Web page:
Honey bees can be trained to count to find food

Scientists, from RMIT University in Australia, trained the tiny creatures in around two hours, suggesting that bees have a unique cognitive ability similar, to that of humans.

The study, published in Proceedings of the Royal Society B, follows previous research last year that bees can understand the concept of zero.

The research presents another demonstration that other creatures have numerical ability – though of course not to the same extent as humans.

In the experiment, the team put bees into a three-pronged maze that had sweet nectar on one end and a bitter quinine, used to make tonic water, on the other.

They marked the individual honeybees for easy identification and lured them into the specially designed apparatus.

One group of bees were trained to match a symbol with a specific number of elements.

The second group was trained to do the opposite, matching a number of elements to a symbol.

The bees were shown these symbols or elements prior to entering the maze.

When they got inside the chamber, they were presented with these symbols or elements with the choice of two routes. 

The insects then had to match the symbol to the number of elements or vice versa – which resulted in entering the chamber with the nectar reward.

For example, if a bee saw the symbol for the number three outside of the maze, the bee needed to locate the room designated by a sign containing three objects, such as three stars.

If they failed, they were punished with the bitter quinine.

After around 50 trials, the bees from both groups were succeeding at finding the nectar between 80 and 90 per cent of the time.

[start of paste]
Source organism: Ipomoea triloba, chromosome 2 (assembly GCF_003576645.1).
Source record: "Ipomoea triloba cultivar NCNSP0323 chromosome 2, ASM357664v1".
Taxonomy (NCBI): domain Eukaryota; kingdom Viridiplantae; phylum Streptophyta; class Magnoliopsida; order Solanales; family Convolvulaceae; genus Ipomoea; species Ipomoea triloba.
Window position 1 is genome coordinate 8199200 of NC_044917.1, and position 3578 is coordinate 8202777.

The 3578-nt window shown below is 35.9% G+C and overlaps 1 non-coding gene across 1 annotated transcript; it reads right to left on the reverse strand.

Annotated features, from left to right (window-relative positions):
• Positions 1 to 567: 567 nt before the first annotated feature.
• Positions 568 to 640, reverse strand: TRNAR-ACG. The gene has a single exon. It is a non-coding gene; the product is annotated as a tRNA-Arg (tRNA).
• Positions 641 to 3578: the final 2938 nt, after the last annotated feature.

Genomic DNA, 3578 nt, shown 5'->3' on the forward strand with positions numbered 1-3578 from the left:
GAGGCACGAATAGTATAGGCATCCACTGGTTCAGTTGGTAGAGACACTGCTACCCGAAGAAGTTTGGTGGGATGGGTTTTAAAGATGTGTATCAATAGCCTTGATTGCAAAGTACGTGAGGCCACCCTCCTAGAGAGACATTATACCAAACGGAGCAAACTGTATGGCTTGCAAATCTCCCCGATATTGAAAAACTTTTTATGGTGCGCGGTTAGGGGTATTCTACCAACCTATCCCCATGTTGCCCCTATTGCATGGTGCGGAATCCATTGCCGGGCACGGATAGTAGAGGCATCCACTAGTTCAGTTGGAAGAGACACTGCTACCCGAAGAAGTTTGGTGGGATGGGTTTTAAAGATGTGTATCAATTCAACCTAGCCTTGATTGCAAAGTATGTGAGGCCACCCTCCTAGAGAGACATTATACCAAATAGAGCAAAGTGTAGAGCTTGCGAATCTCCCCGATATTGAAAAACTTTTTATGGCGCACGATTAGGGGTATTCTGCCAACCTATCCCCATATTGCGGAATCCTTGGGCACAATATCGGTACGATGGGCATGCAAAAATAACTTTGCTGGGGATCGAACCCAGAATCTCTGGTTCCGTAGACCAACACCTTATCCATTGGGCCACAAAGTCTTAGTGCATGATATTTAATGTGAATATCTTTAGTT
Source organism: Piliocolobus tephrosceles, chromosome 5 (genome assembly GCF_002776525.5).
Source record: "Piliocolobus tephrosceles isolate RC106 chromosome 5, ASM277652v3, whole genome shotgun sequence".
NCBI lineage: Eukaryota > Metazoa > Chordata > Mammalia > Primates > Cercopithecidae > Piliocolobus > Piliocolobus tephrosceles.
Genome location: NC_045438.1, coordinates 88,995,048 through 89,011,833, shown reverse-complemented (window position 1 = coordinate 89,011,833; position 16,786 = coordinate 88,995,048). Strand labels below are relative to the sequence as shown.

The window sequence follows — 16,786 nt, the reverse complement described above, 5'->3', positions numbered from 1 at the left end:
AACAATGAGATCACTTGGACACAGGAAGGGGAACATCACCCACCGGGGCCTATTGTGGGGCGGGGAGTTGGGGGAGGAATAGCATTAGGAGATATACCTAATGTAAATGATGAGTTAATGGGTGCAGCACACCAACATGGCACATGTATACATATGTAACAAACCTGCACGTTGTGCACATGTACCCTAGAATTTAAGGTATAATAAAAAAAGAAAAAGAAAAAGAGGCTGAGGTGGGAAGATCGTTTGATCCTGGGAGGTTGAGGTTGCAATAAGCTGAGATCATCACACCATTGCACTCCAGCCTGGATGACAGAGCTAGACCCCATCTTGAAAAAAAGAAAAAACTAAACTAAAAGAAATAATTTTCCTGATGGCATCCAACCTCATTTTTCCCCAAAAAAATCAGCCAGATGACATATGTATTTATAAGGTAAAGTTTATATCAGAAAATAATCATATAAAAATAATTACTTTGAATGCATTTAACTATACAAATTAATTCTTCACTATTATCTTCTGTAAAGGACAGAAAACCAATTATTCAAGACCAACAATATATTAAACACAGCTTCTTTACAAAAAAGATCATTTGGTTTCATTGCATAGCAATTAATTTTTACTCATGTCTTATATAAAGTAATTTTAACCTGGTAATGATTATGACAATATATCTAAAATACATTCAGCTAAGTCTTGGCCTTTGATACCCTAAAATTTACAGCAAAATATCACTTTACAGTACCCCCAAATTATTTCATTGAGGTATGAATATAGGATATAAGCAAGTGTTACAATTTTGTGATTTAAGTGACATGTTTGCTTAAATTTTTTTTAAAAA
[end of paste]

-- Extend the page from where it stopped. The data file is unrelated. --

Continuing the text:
“Bees in both groups demonstrated significant learning over the course of the trials to match either signs to numerosities or numerosities to signs, demonstrating that bees learnt the two signs had corresponding matching quantities associated with them,” the authors wrote in the study.

The research gives scientists further clues into why bees are such good foragers and so adept at making complex hives.

Scientists have already shown that animals like chimps, monkeys, pigeons, and parrots can learn to use symbols to represent numbers. This capacity, however, had not been demonstrated in insects, until now.

“Our results show honeybees are not at the same level as the animals that have been able to learn symbols as numbers and perform complex tasks,” said Scarlett Howard, one of the authors.

The study demonstrates that relatively small brains can learn symbolic representations and proves that bees have the capacity to learn human symbolic language.

Lead researcher Dr Adrian Dyer says that the discovery could lead to exciting new pathways for future communication across species.

“We take it for granted once we’ve learned our numbers as children, but being able to recognise what ‘four’ represents actually requires a sophisticated level of cognitive ability,” he said.

“Humans have over 86 billion neurons in our brains, bees have less than a million, and we’re separated by over 600 million years of evolution. 

“Discovering how such complex numerical skills can be grasped by miniature brains will help us understand how mathematical and cultural thinking evolved in humans, and possibly, other animals.”

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